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A Christian debate over Halloween: Counter, co-opt, or embrace it?
October 28th, 2011
02:30 PM ET

A Christian debate over Halloween: Counter, co-opt, or embrace it?

Editor's note: Listen to the CNN Radio broadcast about the debate: By Jim Roope, CNN

Los Angeles (CNN) - For many American Christians, Halloween is innocent, harmless and fun, and they trick-or-treat, carve pumpkins and don costumes with gusto.

For others, though – especially for some conservative and fundamentalist Christians - Halloween is a celebration of evil and has no place in the life of a believer.

Halloween fun facts: Spending, eating and carving

“We don’t endorse that or we don’t celebrate that,” said Joe Hernandez, pastor of Worshipwalk Church in Los Angeles, which belongs to the conservative Pentecostal tradition. “People are celebrating the devil’s holiday.”

Halloween’s roots are believed to date back 1,400 years, to the Irish-pagan New Year’s celebration. The Celtic New Year began on November 1. People would light bonfires and wear costumes to ward off roaming ghosts and evil spirits.

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Some Christians, like Hernandez, believe Halloween’s pagan roots can open the door to evil. That’s why Worshipwalk is hosting a harvest festival in its church parking lot on Monday, with kids’ games and face painting.

Hernandez calls it harvesting hearts for God.

Some conservative churches go a step further, attempting to co-opt the holiday with haunted houses - called “hell houses” - that are designed to give a glimpse of eternal damnation in hopes of strengthening faith.

“There’s Satan’s lies and there’s Jesus’ redemption and there’s a message that will change your life,” said Keenan Roberts, who says he is the inventor of the hell house, which people walk or call through, just as they would a haunted house.

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“It’s designed to reach the ‘sight and sound’ age,” said Roberts. “The message is sacred but the method is not.”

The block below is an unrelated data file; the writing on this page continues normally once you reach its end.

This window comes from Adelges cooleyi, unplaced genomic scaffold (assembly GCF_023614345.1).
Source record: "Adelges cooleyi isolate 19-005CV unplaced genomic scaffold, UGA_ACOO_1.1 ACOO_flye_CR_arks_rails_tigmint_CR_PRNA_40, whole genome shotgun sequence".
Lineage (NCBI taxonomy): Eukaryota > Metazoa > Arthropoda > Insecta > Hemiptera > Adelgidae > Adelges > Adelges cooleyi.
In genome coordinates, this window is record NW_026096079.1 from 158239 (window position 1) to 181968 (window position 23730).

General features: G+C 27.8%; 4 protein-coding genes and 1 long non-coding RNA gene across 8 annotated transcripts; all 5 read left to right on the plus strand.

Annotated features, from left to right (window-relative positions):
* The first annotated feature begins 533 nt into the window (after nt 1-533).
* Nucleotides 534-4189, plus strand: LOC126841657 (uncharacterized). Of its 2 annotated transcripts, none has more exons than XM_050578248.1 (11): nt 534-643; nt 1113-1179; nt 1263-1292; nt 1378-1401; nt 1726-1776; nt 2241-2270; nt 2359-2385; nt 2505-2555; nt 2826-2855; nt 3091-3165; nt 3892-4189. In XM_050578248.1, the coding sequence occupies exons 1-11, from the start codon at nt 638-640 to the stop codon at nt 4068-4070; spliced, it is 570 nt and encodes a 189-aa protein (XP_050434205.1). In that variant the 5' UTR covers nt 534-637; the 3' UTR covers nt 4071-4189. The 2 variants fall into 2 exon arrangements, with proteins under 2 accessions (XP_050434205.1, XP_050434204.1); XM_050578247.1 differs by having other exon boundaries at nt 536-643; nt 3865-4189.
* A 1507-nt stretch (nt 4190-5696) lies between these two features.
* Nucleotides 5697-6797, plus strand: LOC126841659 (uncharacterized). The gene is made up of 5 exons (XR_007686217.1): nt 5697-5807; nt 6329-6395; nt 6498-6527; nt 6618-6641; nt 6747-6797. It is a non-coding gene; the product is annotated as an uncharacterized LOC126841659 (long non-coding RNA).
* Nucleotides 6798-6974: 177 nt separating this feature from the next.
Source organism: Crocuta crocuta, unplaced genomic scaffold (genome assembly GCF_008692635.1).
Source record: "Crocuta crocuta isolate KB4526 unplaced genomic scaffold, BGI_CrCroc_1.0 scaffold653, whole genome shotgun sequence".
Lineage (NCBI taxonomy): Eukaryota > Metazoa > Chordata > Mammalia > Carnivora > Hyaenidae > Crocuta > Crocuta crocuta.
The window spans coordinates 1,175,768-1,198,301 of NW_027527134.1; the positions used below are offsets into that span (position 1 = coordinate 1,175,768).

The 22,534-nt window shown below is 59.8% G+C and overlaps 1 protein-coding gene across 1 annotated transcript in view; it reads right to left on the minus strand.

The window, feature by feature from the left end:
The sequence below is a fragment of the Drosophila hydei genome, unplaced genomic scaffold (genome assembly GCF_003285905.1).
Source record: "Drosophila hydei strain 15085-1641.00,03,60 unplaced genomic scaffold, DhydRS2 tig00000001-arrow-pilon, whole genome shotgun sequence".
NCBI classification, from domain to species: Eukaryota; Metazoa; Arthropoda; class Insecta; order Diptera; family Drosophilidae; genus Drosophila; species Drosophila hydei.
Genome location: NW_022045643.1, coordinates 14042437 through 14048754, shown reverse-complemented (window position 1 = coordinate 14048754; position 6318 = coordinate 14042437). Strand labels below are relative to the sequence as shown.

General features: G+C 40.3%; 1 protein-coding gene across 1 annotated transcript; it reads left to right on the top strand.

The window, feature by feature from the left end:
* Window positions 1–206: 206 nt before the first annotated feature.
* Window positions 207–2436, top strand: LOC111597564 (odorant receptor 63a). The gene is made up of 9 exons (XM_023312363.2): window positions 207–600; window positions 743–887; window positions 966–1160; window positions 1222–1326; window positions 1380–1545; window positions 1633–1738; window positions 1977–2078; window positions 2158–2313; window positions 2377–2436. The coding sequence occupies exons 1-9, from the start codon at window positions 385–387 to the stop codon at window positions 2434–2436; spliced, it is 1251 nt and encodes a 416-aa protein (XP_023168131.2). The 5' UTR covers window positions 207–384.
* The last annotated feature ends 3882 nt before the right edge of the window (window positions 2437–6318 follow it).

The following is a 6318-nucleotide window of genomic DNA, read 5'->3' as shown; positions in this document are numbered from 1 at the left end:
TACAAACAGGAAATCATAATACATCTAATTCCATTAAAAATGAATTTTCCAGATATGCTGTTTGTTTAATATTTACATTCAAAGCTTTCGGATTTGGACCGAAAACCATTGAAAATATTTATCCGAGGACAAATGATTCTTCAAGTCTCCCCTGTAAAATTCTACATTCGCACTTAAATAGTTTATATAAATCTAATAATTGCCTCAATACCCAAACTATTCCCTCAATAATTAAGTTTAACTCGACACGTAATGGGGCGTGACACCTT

Hell houses can be graphic. In Roberts’ hell house – which he markets through his Hell House Ministries – live actors depict scenes of abortion, rape, suicide and murder, though the journey through the house culminates in scenes of redemption through Jesus.

Pastor of the fundamentalist New Destiny church near Denver, Colorado, Roberts said that his ministry has received a lot of criticism for what critics say is “going too far.”

But he said today’s kids are so desensitized that he will do whatever it takes to get the message of salvation to take root.

Avoiding sexy costumes for kids

Mainline Protestants tend to take a much softer line on Halloween, with some mainline churches embracing it.

“Halloween for me is a time to have fun,” said Wayne Walters, pastor at the First United Methodist Church in Burbank, California. “I remember growing up - on Halloween I went trick-or-treating. I was in it for the candy.”

“And at Christmas I put out cookies and milk for Santa Claus, who always took time to sit down and enjoy them,” he continued. “None of those I think had a negative influence, destroyed or diminished my faith, he said.”

Walters says that many non-religious traditions associated with Christian holidays, including Santa Claus and the Easter Bunny, hardly mean those holidays are non-Christian.

- CNN Belief Blog

Filed under: Christianity • Halloween

soundoff (3,144 Responses)
  1. Mark

    I was raised Catholic and my Parish celebrated Halloween. These idiot fundamentalist Christians don't like to have fun in any form.....I am surprised that they can reproduce because that is also fun .Yes Halloween originated as a Celtic celebration not to bring evil but to ward it off....and to me that is a good thing. So relax the gates of Hell will not open because people celebrate this fun and harmless day.